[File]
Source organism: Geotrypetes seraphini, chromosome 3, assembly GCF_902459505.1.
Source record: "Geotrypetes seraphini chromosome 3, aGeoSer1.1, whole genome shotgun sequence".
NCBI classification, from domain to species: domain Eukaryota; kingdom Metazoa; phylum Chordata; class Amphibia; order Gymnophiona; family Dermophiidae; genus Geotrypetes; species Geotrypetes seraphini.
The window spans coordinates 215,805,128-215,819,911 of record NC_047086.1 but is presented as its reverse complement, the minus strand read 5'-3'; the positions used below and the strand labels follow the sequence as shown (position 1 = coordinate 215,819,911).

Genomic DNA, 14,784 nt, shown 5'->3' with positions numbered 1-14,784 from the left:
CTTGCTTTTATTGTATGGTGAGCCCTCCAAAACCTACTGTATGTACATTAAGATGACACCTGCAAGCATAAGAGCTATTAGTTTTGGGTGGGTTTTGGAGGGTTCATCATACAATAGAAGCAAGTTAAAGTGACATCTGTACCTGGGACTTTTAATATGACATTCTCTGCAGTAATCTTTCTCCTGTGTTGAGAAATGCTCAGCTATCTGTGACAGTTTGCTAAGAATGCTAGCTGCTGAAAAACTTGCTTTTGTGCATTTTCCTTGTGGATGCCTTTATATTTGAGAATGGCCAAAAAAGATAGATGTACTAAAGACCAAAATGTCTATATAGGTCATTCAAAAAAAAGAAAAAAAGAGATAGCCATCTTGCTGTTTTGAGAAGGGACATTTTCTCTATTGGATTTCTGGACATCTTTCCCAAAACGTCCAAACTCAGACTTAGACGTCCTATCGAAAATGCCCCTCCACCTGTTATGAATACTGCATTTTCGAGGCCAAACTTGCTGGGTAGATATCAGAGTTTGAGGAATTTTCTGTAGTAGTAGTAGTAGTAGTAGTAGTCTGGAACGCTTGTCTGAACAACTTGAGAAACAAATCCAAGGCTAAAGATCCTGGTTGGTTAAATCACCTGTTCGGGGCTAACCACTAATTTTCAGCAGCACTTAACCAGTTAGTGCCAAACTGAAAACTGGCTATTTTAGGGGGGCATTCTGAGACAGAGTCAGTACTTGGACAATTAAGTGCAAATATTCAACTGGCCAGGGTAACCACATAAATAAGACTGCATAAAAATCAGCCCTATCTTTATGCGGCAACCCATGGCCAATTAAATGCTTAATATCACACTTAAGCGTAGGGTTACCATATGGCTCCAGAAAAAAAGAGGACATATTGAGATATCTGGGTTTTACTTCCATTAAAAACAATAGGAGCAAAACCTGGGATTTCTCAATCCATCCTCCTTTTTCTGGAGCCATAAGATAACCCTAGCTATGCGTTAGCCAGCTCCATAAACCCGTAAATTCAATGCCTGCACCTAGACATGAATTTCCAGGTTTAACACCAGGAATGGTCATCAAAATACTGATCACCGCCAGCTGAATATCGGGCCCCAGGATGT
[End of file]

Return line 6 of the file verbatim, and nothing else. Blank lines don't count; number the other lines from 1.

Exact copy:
CTTGCTTTTATTGTATGGTGAGCCCTCCAAAACCTACTGTATGTACATTAAGATGACACCTGCAAGCATAAGAGCTATTAGTTTTGGGTGGGTTTTGGAGGGTTCATCATACAATAGAAGCAAGTTAAAGTGACATCTGTACCTGGGACTTTTAATATGACATTCTCTGCAGTAATCTTTCTCCTGTGTTGAGAAATGCTCAGCTATCTGTGACAGTTTGCTAAGAATGCTAGCTGCTGAAAAACTTGCTTTTGTGCATTTTCCTTGTGGATGCCTTTATATTTGAGAATGGCCAAAAAAGATAGATGTACTAAAGACCAAAATGTCTATATAGGTCATTCAAAAAAAAGAAAAAAAGAGATAGCCATCTTGCTGTTTTGAGAAGGGACATTTTCTCTATTGGATTTCTGGACATCTTTCCCAAAACGTCCAAACTCAGACTTAGACGTCCTATCGAAAATGCCCCTCCACCTGTTATGAATACTGCATTTTCGAGGCCAAACTTGCTGGGTAGATATCAGAGTTTGAGGAATTTTCTGTAGTAGTAGTAGTAGTAGTAGTAGTCTGGAACGCTTGTCTGAACAACTTGAGAAACAAATCCAAGGCTAAAGATCCTGGTTGGTTAAATCACCTGTTCGGGGCTAACCACTAATTTTCAGCAGCACTTAACCAGTTAGTGCCAAACTGAAAACTGGCTATTTTAGGGGGGCATTCTGAGACAGAGTCAGTACTTGGACAATTAAGTGCAAATATTCAACTGGCCAGGGTAACCACATAAATAAGACTGCATAAAAATCAGCCCTATCTTTATGCGGCAACCCATGGCCAATTAAATGCTTAATATCACACTTAAGCGTAGGGTTACCATATGGCTCCAGAAAAAAAGAGGACATATTGAGATATCTGGGTTTTACTTCCATTAAAAACAATAGGAGCAAAACCTGGGATTTCTCAATCCATCCTCCTTTTTCTGGAGCCATAAGATAACCCTAGCTATGCGTTAGCCAGCTCCATAAACCCGTAAATTCAATGCCTGCACCTAGACATGAATTTCCAGGTTTAACACCAGGAATGGTCATCAAAATACTGATCACCGCCAGCTGAATATCGGGCCCCAGGATGT